The new world of social media is reshaping the region
By Rory Medcalf
What does social media mean for the big issues of war and peace? Is the endless conversation of Twitter and the blogosphere going to break down barriers of misperception or reinforce the worst kinds of misunderstanding between nations? And when war occurs, how will the new information realm shape its nature and outcome? These have been core questions for this column from its inception. With each passing month, as the popularity of social media booms, the answers get more important — and more confusing.
Indo-Pacific Asia is becoming the global centre of strategic gravity, the region most likely to witness armed tensions between major states in the years and decades ahead. It is a region of power shifts and competing nationalisms. It is also a region experiencing massive take-up of social media among increasingly middle class populations.
So what happens when strategic competition and the embrace of social media collide?
Consider some staggering statistics. Half of the world’s social media users are in Asia — most of them in China, Japan, Indonesia, and India. Internet usage across the region went up something like 14 per cent in 2012; in India the figure was closer to 40 per cent. More than 80 per cent of the region’s billion-plus internet users also make use of social media.
Jakarta is the world’s most active "Twitter city". Japanese is Twitter’s most popular language after English. And as for China — well, Weibo’s 300 million users speak for themselves, increasingly to the discomfort of the Communist Party.
Now combine this with what is happening in Indo-Pacific Asia as the tectonic plates of strategic competition begin to shift unsettlingly. Late 2012 saw a new low point in China–Japan relations since, well, probably the 1940s. In a previous column, I noted the mixed role that social media was playing in the dangerous maritime jousting over the contested Senkaku/Diaoyu islands in the East China Sea. Thankfully, it has been a force for mutual understanding as well as hostility — though signs are that the latter has the upper hand.
Academic and media research shows that Chinese internet chatter throughout the year was dominated by strife with Japan. The election of conservative Shinzo Abe as Japanese Prime Minister in December 2012 brought an outpouring of angry and scornful sentiment from many of China’s netizens. A survey of Weibo posts by the Chinese Academy of Social Sciences found that no fewer than 177.4 million posts referred to the Diaoyu Islands dispute and subsequent anti-Japan protests. Another big topic was the South China Sea dispute with the Philippines.
Of course, on many occasions the Chinese leadership has found it useful to tolerate or even encourage jingoistic sentiment — not least as a way to deflect attention from problems in China’s own economic or governance story. But it is fair to assume that even a more assertive Beijing still does not want war, and nor does it want the Chinese people to genuinely want war. The hard-to-control proliferation of nationalist outrage on Weibo is becoming a real problem in that regard.
So even normally hard-line instruments of official information like the Global Times newspaper are now being enlisted to cool things down, with editorials in early 2013 reminding readers that ultimately war would be bad for China.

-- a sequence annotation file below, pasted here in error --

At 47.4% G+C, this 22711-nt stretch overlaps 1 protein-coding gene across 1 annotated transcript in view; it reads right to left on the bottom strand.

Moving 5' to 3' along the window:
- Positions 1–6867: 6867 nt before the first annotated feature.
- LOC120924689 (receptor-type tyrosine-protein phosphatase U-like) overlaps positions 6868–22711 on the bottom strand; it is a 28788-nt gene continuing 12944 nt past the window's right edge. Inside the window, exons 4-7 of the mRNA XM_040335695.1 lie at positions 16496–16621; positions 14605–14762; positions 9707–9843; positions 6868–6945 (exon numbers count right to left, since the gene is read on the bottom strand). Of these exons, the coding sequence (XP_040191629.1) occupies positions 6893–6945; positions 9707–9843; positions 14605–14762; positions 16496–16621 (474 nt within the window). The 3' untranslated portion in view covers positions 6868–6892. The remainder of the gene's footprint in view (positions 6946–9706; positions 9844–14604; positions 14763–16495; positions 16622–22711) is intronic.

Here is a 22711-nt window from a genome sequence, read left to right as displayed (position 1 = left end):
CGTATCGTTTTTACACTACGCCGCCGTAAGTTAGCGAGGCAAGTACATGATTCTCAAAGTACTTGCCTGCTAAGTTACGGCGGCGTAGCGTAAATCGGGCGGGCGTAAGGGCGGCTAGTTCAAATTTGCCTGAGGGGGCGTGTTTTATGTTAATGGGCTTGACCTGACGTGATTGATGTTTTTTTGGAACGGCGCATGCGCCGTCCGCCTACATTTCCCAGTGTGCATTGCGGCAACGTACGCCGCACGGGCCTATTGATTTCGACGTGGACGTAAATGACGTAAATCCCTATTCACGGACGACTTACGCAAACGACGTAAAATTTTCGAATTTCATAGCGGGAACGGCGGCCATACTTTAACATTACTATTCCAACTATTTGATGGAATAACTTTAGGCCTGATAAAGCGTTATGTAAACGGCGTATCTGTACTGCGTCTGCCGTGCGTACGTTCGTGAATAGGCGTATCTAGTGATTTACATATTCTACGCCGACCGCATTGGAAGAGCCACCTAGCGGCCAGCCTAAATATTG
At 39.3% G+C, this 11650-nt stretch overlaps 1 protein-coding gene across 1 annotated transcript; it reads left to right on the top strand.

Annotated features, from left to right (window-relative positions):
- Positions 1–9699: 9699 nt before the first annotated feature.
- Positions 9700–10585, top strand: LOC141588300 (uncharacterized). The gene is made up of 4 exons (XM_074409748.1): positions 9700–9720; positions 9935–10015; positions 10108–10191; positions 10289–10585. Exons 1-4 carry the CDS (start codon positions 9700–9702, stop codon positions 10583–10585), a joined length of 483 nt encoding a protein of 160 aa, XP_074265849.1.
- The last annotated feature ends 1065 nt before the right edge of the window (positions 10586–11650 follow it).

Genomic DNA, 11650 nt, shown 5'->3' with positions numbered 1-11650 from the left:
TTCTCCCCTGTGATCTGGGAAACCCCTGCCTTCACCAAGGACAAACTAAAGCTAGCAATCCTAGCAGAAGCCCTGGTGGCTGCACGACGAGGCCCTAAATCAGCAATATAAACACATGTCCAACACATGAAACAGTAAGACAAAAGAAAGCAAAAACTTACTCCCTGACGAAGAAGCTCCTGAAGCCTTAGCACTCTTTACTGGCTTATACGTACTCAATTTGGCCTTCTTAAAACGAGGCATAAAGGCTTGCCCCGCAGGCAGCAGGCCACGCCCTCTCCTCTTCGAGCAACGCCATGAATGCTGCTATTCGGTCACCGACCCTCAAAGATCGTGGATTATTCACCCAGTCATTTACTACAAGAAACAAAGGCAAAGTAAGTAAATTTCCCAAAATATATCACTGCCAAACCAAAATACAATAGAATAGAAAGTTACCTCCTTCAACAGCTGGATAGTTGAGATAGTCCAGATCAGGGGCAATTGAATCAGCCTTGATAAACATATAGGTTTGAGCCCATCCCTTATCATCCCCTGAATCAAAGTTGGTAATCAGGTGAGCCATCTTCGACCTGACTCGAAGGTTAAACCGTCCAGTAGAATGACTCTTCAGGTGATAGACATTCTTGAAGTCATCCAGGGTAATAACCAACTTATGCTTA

In South Asia, meanwhile, the dynamic has been almost the very opposite, with sensible individuals turning to social media to encourage reflection and restraint in the face of mainstream media outrage over a recent instance of India–Pakistan bloodshed.
In January, two Indian soldiers were killed in fighting along the Line of Control. One was reportedly beheaded. India’s newspapers and especially its hyper-sensationalist 24-hour news channels were quick to accentuate and stoke public anger over this mutilation. Curiously, India’s Twittersphere did not see quite the same shade of red.
Indeed, a range of journalists and ordinary citizens took to twitter and blogs to try to convey nuance and context — for instance, the history of violence on both sides — and to play down talk of wholesale national revenge.
If only in a small way, these voices may have helped cool the atmosphere as political and military leaders on both sides moved to de-escalate tensions. We are thankfully yet to see how social media might influence the course of actual war between India and Pakistan.
In the Middle East, on the other hand, the social media dimension of warfare has already been revealed. In the late 2012 conflict between Israel and Hamas, the world caught a glimpse of the sophisticated and relentless propaganda and information role that social media will play in the wars of the future.
This was an armed clash in which both soldiers and citizens were live-tweeting rocket strikes and troop movements; not so much the fog of war as a blizzard of images and information. In theory, this could undercut either side’s advantage of surprise and stealth. Certainly the Israeli authorities were quick to urge citizens to restrain their enthusiasm for publishing details of troop movements.
But in practice, the emerging operational picture may almost have been one of too much information, especially for the side with less capacity to make rapid sense of it all. What a blessing the new world of social media may provide for the ancient strategic art of deception.
Either way, the bar has been raised for war journalism. It has been said that the first casualty of war is truth. In future, the first casualty may simply be the war correspondent’s craft.